The progress of a project: Bobby Evans reports on Skinner Cabin session 2
The progress of a project: Bobby Evans reports on Skinner Cabin session 2

The progress of a project: Bobby Evans reports on Skinner Cabin session 2

Bobby Evans is on-site at Skinner Cabin, right near his hometown of Fruita, CO. A long-time volunteer, Bobby graciously accepted the task of blogging and photographing the project from start to finish.  Here’s his recap of week two on the project:

Tuesday, September 20

juniper-roof-beams-beforejuniper-roof-beams-afterLogs, logs, and logs.

[How do you build a roof?  Very carefully, with plenty of safety protocols and lots of teamwork! See the process below.]

The first photos on the left show the before and after of hand-worked roof beams. They are not required to be pretty just flat enough to not roll when installed. The type of wood used for the beams is juniper.

The next photos show moving the purlins into position. [“A purlin is used to support the rafters between the plate and the ridge of a roof. A purlin is a horizontal or longitudinal member in a roof frame.”]











Thursday, September 22

[Volunteers are getting plenty of work done despite the weatherbrent-martin-and-sean-mcconnell – it’s been pretty windy and dusty out at the McInnis Canyons National Conservation Area, and rain came through the area at some points. But our volunteers are a hardy bunch and kept working despite these minor setbacks!]

In this first photo, volunteers Brent Martin of Iowa and Sean McConville of Fruita share a moment of levity. Well almost levity – in the distance, there’s a rain squall obscuring the Book Cliffs!

Next, we see the duo blocking the purlin into place before mortaring it in permanent position. Fellow volunteer Mike Pascucci works around the corner, delicately pointing the mortar between stones.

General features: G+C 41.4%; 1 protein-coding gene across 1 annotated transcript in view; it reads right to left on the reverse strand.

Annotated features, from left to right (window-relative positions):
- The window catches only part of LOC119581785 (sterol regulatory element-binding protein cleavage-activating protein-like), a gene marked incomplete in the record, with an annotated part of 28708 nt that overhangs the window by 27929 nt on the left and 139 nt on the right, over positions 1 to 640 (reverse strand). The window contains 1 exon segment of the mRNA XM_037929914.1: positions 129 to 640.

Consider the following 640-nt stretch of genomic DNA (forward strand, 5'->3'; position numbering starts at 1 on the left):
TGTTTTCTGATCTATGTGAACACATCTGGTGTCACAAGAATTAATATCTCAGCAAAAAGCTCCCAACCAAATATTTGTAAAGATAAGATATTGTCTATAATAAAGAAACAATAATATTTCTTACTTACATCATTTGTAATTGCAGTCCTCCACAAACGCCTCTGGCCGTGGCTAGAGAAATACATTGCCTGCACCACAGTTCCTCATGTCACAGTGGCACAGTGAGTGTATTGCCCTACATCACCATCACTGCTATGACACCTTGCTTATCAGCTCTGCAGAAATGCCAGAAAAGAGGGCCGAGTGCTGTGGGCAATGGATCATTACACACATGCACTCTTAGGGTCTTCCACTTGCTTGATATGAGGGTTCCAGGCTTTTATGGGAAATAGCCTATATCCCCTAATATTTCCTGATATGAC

In the meantime, Katie Morrison, foreground, and Sharon jon-williams-sets-the-sill-into-mortar-bedkate-morrison-and-sharon-leiterman-mortar-pointingLeiterman, background, are doing the tedious, vital pointing, tucking mortar into the joints to finish the stonework. The final photo shows site supervisor Jon carefully setting the sill into mortar bed.

[This project is a team effort, for sure – everyone was happy to pitch in doing various tasks, every person performing a vital activity for restoration.] At the same time you could have Katie Morrison coaching Bill Yett of Delta Colorado on what needs to be done to roofing logs; Sean and crew leader Eric finessing a purlin into place; or Jon working out the finished roof angle.


14470389_1277533735610593_2485427312397711309_nThursday the BLM fire crew delivered  thirty-four more juniper logs, easing our concerns about having enough roofing material. Here’s a photo showing the BLM fire crew teaching logs to fly (aka unloading another 34 logs for roofing members). Each one gets worked over with adz and drawknife.

[Check out Bobby’s first blog post to see how volunteers take logs from their natural state to ready-to-use for construction purposes. Click the link here to read up on session one!]


Friday, September 23

As of Friday field staff members Jon and Eric were well pleased with the progress. 14502760_1277533948943905_6992382594869281721_n-1To show his appreciation for all the hard work volunteers are doing, Collin Ewing brought two one-dozen boxes of fresh donuts for an end-of-week mid-morning pick-me-up.

Work still continued on this last day of session two: laying the sill course, Kathy Martin pointing interior masonry, Jerry and Sean finishing up chimney work.

In this final photo, I am hand-dadoing a sill beam. The dado is a channel two inches wide, half inch deep and up to eight feet long – hand chiseled into the wood.












Saturday, September 24

Saturday I was on site working with BLM and Colorado  Canyons Association installing fence posts. Attending were McInnis Canyons Manager Collin Ewing and BLM Archaeologist Natalie Clark whom were both extremely  pleased with  the progress.

Here’s a before-and-after, east elevation upon arrival session one:
And here’s how the crumbling east wall looks now (photos on bottom). Black plastic is used to keep sill mud from drying too fast: